Around the beginning of the 20th century a family of Lebanese immigrants landed in Montreal, Quebec, in search of that eternally hoped-for ‘better life’. The Ayoubs, like many immigrants from the Levant settled in French-Canada, because of their familiarity with the French language and culture. Any advantage this gave them was probably undone by the seriously hellish weather, but the Ayoubs settled into the small but growing Arab immigrant community around Montreal.
In 1926 the family welcomed a son, Nicholas, into the family. Raised in Montreal he took up in turn clarinet, tenor saxophone, oboe, english horn, and flute, and studied with Arthur Romano at the Conservatoire-de-Musique-du-Quebec, one of those strange institutions from a bygone era, that developed professional musicians for free! Studies in oboe followed with Harold Gomberg of the New York Philharmonic.
Ayoub began his professional career in 1943, soon playing tenor saxophone in the dance or jazz bands of JOHNNY HOLMES, MAYNARD FERGUSON, the saxophonist Freddie Nichols, and the trombonist Jiro ‘Butch’ Watanabe. Though a leading studio musician in Montreal by the early 1950s, and occasionally an oboist (and less frequently a saxophonist) with the Montreal Symphony Orchestra, he remained active in jazz. An Ayoub quintet performed at the 1963 Montreal Jazz Festival and other Ayoub bands (usually with trumpeter Alan Penfold and pianist Art Roberts) appeared in Montreal clubs, in concert and on various Canadian Broadcasting Corporation (CBC) radio jazz programs through the 1970s. His jazz work was more sporadic thereafter – eg, at the 1988 FIJM with Skip Bey (bass) and NELSON SYMONDS (guitar).
During the height of the Great Depression, jazz was considered a little avant garde, a little dangerous and was flourishing in Montreal.
Nights in Montreal were a sinful pleasure for those with money to spend. Rich Montrealers came in to the jazz clubs with their girlfriends and gave the band $50 dollars to keep playing after the bar had emptied and closed.
The city had a booming red light district with jazz hotspots like the Hollywood Club and the Terminal Club with its bare floors and pot-bellied stove.
Myron Sutton was an alto sax player and came to Montreal from Niagara Falls to be at the centre of the action.
“The Terminal Club was the kind of place where anything could happen. I saw Johnny Hodges come in there and blow his horn. I saw that puff-jaws Dizzy Gillespie come in there. Duke Ellington came in and sat behind the bar. Anybody’s liable to come in there. It was just a joint, but it was a well-known joint.”
Black Americans developed jazz at the turn of the century. The improvised music combined elements of ragtime, blues, spirituals, and band music. By the 1920s, jazz had migrated across the border and during the 1930s, Montreal attracted some of the jazz greats. While most North American clubs were segregated, black musicians found greater integration in Montreal clubs and other incentives to come to the city.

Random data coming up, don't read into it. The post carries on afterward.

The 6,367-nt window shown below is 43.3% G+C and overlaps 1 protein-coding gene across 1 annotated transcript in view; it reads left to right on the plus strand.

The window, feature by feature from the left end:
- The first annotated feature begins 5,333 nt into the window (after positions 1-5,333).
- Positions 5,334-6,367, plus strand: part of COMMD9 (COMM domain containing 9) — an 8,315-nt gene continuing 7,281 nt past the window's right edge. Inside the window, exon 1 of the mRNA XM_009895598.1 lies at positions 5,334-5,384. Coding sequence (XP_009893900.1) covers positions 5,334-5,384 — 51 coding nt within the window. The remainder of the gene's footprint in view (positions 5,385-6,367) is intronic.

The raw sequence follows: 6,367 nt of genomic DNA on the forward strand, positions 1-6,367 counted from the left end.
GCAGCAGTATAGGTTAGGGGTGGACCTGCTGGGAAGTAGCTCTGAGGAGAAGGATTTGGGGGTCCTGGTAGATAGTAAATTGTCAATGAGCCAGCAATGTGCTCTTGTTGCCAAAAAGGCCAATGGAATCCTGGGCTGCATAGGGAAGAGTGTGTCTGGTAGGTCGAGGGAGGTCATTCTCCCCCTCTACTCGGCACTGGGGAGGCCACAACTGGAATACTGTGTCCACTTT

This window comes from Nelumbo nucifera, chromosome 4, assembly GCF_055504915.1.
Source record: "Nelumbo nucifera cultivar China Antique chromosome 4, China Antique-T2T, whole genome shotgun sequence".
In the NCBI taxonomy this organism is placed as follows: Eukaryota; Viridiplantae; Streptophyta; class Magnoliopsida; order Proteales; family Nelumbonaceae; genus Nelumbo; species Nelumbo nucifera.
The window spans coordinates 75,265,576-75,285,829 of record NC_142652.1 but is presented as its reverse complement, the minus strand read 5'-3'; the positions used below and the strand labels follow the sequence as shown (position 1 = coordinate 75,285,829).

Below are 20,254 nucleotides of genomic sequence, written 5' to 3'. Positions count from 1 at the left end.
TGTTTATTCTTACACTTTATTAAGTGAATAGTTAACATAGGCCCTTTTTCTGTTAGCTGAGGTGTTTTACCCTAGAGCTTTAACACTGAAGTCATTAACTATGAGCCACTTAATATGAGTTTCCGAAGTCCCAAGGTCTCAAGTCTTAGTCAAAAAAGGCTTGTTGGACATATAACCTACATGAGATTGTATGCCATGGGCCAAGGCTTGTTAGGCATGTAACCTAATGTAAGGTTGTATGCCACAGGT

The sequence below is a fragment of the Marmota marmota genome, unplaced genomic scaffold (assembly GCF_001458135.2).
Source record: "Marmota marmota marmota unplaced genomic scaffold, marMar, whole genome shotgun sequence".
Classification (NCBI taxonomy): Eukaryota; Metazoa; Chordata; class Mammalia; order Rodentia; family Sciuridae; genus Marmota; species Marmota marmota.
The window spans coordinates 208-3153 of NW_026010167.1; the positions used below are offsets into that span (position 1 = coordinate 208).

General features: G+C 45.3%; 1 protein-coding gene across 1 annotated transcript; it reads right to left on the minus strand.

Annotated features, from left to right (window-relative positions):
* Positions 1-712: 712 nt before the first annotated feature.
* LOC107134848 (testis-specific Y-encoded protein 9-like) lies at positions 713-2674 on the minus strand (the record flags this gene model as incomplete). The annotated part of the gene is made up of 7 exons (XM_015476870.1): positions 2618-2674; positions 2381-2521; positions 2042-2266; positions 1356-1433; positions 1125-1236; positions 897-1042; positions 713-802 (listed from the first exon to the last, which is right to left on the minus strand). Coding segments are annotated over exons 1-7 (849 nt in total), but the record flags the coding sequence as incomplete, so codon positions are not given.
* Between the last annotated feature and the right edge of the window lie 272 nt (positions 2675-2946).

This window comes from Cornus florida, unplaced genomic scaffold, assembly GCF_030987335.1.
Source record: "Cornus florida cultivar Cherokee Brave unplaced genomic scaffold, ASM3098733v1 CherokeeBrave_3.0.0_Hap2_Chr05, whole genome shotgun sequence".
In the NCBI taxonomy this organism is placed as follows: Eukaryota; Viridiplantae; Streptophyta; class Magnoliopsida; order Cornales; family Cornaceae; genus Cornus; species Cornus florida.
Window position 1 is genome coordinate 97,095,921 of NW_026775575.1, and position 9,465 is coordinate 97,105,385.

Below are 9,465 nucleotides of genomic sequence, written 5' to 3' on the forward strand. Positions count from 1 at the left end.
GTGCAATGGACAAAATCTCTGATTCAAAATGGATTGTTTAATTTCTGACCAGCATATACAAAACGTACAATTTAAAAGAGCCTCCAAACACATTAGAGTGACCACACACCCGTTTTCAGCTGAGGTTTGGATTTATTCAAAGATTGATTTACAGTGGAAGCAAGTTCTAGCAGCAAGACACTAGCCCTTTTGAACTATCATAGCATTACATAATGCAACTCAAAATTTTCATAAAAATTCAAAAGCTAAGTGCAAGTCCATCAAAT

“You have to give the French Canadian white woman all the credit in the world,” one black musician said, “because she was the nicest woman to all the black musicians. If it wasn’t for the French Canadian women, all the black musicians who came from anywhere, and stayed, would have starved to death.”
The 1930s saw the start of the Swing-era, a big band form of jazz. Alto sax player Myron Sutton had a swing band called the Canadian Ambassadors, the first organized black jazz band in the country. They played Connie’s Inn on St. Catherine Street in Montreal for nine months in 1933 and wore custom-tailored suits.
“Our band was strictly a swing band,” Sutton said. “And we just swung, that’s all.”
As jazz thrived in Montreal during the 1930s, a local boy honed his musical skills in quieter venues around the city. Oscar Peterson performed publicly in the family band at churches and community halls. By the end of the decade a teenage Peterson had his own radio show in Montreal and was primed to dominate the city jazz scene in the decade to come.
The jazz pianist and composer subsequently became one of Canada’s most famous musicians.
Montreal’s jazz legacy continues today. Each summer the city hosts the Festival International de Jazz de Montréal. Established in 1980, the festival is now one of the premier jazz events in the world. It attracts up to 400,000 people a year. (http://www.cbc.ca/history/EPISCONTENTSE1EP13CH1PA5LE.html)
Nick Ayoub recorded a number of albums as a band leader and tonight we share one from 1977, The Music of Nick Ayoub, on which he playes flugelhorn, english horn, soprano saxophone and tenor saxophone! Excellent, straight-ahead jazz. No Middle Eastern adornments or references accompany the music which opens the window on another corner of the wide-worldwide-universe-of-jazz!
01 Spanish Walk
02 Desert Boots
04 Put It Out
05 Jazz Concertino Peridot
06 Jazz Concertino Turquoise
07 Jazz Concertino Opale
08 Jazz Concertino Saphir
09 Little Joey